Skip to main Content

Native corporations have matured along with the state

  • Author: Sheri Buretta
  • Updated: September 29, 2016
  • Published January 12, 2009

Editor's note: The Daily News is publishing this commentary in conjunction with UAA's community forum on "The Future of Alaska Native Corporations," Wednesday evening from 7 to 9 p.m. in Room 307 of the Consortium Library.

While the time leading up to the passage of the Alaska Native Claims Settlement Act was marked by great struggle for Alaska Natives, we have come a long way. Prior to 1970, our people faced Third World living conditions. Jobs were few and far between, health care was primitive, public services nonexistent, racial discrimination common and our people's legitimate claims to their ancestral lands were ignored.

ANCSA was a grand social experiment, an alternative to the Lower 48 reservation model, one that embraced Western business practices while recognizing our unique cultures, values and ties to our ancestral lands. ANCSA created the regional and village Native corporations in Alaska today.

Originally, ANCSA brought two key resources to the new corporations: 44 million acres of land and $962.5 million paid over 10 years. While the land and capital resources were critical, it took more time to develop the necessary business capabilities. Some corporations were quick to achieve the necessary business acumen; others took more time.

A critical contribution to our business capability today has been the generation of Alaska Native youths who, under the promise of ANCSA, pursued the education and acculturation necessary to be successful in today's competitive corporate environment. Just as Alaska has changed and matured over the last 35 years, ANCSA corporations have also evolved.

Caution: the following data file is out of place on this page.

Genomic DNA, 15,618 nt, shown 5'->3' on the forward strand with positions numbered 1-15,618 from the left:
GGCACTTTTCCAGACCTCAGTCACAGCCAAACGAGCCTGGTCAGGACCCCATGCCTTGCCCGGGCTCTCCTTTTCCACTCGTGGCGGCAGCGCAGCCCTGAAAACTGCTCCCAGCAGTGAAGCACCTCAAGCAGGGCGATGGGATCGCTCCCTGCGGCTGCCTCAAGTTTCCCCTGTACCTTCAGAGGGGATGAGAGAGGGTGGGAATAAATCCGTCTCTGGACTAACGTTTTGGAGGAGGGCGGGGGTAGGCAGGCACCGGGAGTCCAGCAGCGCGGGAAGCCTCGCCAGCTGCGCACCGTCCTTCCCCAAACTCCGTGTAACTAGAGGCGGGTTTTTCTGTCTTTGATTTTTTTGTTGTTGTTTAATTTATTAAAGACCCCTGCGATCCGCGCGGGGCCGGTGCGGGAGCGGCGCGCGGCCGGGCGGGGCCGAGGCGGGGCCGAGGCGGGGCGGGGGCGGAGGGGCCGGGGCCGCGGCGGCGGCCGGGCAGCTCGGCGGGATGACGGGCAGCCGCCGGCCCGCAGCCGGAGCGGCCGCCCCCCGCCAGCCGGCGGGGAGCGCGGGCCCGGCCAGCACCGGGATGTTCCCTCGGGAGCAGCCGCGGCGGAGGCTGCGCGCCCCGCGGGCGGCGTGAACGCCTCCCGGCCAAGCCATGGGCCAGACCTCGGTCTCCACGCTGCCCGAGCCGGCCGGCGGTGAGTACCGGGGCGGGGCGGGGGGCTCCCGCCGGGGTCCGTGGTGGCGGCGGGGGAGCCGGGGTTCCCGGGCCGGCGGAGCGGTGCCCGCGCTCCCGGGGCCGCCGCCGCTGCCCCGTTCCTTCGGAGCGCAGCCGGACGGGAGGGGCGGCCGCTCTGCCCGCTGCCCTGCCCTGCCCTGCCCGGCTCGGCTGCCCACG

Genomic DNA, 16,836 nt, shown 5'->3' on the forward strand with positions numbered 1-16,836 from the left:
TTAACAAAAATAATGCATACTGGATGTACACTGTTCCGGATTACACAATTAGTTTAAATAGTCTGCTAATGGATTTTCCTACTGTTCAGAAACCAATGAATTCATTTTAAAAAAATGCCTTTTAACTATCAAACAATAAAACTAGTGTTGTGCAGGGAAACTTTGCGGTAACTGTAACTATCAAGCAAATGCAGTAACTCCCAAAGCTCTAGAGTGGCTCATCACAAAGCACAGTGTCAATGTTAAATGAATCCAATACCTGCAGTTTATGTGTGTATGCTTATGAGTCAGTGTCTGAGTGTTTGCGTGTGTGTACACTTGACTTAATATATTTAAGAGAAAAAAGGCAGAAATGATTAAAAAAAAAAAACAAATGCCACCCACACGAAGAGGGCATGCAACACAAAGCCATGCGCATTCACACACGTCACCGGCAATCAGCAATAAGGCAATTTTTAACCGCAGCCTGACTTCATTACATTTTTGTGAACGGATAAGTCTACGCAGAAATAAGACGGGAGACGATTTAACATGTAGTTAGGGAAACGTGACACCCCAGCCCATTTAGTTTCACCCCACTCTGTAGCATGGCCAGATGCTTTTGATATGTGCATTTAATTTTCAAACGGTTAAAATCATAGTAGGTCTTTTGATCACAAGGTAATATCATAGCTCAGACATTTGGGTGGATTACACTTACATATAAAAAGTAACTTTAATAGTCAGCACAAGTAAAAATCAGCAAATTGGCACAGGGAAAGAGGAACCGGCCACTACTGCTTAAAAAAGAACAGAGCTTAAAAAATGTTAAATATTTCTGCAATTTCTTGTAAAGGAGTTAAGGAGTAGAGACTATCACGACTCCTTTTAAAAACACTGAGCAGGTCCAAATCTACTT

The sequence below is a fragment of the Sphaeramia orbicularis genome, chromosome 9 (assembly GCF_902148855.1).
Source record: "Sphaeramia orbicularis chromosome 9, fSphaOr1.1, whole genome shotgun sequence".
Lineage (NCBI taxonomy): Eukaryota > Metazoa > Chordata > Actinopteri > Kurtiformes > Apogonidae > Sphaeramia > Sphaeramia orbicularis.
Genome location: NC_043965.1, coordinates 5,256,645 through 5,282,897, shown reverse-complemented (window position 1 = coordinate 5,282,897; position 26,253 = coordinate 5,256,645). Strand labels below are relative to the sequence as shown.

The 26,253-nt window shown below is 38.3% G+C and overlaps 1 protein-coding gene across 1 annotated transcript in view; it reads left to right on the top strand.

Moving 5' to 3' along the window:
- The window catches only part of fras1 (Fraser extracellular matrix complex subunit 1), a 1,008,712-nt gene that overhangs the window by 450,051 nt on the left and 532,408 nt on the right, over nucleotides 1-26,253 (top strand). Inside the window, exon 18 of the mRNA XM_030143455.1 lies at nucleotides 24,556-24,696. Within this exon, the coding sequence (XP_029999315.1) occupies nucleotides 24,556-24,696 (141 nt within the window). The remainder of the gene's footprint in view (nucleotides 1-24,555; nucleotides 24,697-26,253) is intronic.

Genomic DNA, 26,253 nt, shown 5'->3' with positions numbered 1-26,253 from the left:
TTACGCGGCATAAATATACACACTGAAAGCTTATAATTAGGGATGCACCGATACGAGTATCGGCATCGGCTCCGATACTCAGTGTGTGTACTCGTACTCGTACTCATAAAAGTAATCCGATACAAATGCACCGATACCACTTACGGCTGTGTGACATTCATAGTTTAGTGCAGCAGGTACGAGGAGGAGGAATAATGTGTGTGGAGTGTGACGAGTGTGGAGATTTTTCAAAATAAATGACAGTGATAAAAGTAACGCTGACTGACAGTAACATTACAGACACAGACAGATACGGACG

In recent years, many ANCSA corporations have been successful in winning contracting opportunities available through the Small Business Administration's 8(a) program. Over the last 35 years, we have also successfully developed our own timber and mineral resources in Alaska and competed successfully in industries ranging from oil and gas to tourism and telecommunications.

Our success has been Alaska's success. We are key employers to all Alaskans. The employment we provide and our spending with vendors and suppliers has a significant impact on the state's economy. And the dividends we pay further reflect the reversing effect we are having on the Alaska economy. We are earning profits worldwide and returning them to our shareholders, who overwhelmingly live and spend in Alaska.

It is important to note that ANCSA corporations are investing significantly in scholarship programs helping build future business capability in Alaska. And we provide significant support to a variety of nonprofit organizations targeting socioeconomic challenges that continue to confront Alaska Native people.

We are your colleagues, friends and neighbors. The success of ANCSA corporations is something in which all Alaskans can take pride. We are proud to be a vital part of Alaska and its economy.

Sheri Buretta is a former president of the ANCSA Regional Association and is chair of the board of Chugach Alaska Corporation.